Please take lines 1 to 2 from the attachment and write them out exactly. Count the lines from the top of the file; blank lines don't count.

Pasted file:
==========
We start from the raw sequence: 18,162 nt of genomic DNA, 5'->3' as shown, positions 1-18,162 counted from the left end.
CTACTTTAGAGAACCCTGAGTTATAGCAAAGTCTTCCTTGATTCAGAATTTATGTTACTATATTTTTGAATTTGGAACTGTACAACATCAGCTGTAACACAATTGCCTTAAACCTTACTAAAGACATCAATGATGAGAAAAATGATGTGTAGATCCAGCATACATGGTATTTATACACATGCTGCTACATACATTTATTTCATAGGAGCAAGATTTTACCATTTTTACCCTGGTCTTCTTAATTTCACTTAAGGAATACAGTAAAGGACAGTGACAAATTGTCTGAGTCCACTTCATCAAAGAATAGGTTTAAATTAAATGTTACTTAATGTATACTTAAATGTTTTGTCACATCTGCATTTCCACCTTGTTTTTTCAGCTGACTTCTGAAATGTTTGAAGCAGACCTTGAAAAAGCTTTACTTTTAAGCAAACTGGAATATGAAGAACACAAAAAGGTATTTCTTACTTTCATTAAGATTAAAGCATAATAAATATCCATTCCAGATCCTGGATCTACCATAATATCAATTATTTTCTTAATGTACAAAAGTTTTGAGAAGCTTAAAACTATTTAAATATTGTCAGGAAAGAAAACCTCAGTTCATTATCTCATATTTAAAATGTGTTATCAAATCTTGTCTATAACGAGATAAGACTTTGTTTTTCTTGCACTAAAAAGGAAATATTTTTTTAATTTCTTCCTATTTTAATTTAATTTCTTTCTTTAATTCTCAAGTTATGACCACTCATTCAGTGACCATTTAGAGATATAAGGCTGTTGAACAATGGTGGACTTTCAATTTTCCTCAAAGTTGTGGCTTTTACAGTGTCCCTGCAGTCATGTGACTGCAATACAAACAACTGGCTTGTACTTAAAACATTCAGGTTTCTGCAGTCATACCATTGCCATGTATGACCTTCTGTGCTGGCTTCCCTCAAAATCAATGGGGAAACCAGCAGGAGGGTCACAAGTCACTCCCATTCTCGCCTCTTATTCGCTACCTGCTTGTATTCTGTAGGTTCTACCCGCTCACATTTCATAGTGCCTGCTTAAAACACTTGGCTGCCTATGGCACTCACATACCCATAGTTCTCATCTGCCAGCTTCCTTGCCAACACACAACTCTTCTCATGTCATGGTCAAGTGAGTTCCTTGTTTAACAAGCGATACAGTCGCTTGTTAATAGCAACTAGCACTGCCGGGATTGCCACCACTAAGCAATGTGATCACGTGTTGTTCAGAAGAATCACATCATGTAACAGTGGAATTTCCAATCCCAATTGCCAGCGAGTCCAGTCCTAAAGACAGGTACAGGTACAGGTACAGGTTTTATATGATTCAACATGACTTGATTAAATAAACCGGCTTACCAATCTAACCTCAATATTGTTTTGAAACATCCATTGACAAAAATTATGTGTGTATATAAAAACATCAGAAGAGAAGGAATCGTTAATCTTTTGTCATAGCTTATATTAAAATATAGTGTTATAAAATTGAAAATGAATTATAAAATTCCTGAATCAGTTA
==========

We start from the raw sequence: 18,162 nt of genomic DNA, 5'->3' as shown, positions 1-18,162 counted from the left end.
CTACTTTAGAGAACCCTGAGTTATAGCAAAGTCTTCCTTGATTCAGAATTTATGTTACTATATTTTTGAATTTGGAACTGTACAACATCAGCTGTAACACAATTGCCTTAAACCTTACTAAAGACATCAATGATGAGAAAAATGATGTGTAGATCCAGCATACATGGTATTTATACACATGCTGCTACATACATTTATTTCATAGGAGCAAGATTTTACCATTTTTACCCTGGTCTTCTTAATTTCACTTAAGGAATACAGTAAAGGACAGTGACAAATTGTCTGAGTCCACTTCATCAAAGAATAGGTTTAAATTAAATGTTACTTAATGTATACTTAAATGTTTTGTCACATCTGCATTTCCACCTTGTTTTTTCAGCTGACTTCTGAAATGTTTGAAGCAGACCTTGAAAAAGCTTTACTTTTAAGCAAACTGGAATATGAAGAACACAAAAAGGTATTTCTTACTTTCATTAAGATTAAAGCATAATAAATATCCATTCCAGATCCTGGATCTACCATAATATCAATTATTTTCTTAATGTACAAAAGTTTTGAGAAGCTTAAAACTATTTAAATATTGTCAGGAAAGAAAACCTCAGTTCATTATCTCATATTTAAAATGTGTTATCAAATCTTGTCTATAACGAGATAAGACTTTGTTTTTCTTGCACTAAAAAGGAAATATTTTTTTAATTTCTTCCTATTTTAATTTAATTTCTTTCTTTAATTCTCAAGTTATGACCACTCATTCAGTGACCATTTAGAGATATAAGGCTGTTGAACAATGGTGGACTTTCAATTTTCCTCAAAGTTGTGGCTTTTACAGTGTCCCTGCAGTCATGTGACTGCAATACAAACAACTGGCTTGTACTTAAAACATTCAGGTTTCTGCAGTCATACCATTGCCATGTATGACCTTCTGTGCTGGCTTCCCTCAAAATCAATGGGGAAACCAGCAGGAGGGTCACAAGTCACTCCCATTCTCGCCTCTTATTCGCTACCTGCTTGTATTCTGTAGGTTCTACCCGCTCACATTTCATAGTGCCTGCTTAAAACACTTGGCTGCCTATGGCACTCACATACCCATAGTTCTCATCTGCCAGCTTCCTTGCCAACACACAACTCTTCTCATGTCATGGTCAAGTGAGTTCCTTGTTTAACAAGCGATACAGTCGCTTGTTAATAGCAACTAGCACTGCCGGGATTGCCACCACTAAGCAATGTGATCACGTGTTGTTCAGAAGAATCACATCATGTAACAGTGGAATTTCCAATCCCAATTGCCAGCGAGTCCAGTCCTAAAGACAGGTACAGGTACAGGTACAGGTTTTATATGATTCAACATGACTTGATTAAATAAACCGGCTTACCAATCTAACCTCAATATTGTTTTGAAACATCCATTGACAAAAATTATGTGTGTATATAAAAACATCAGAAGAGAAGGAATCGTTAATCTTTTGTCATAGCTTATATTAAAATATAGTGTTATAAAATTGAAAATGAATTATAAAATTCCTGAATCAGTTA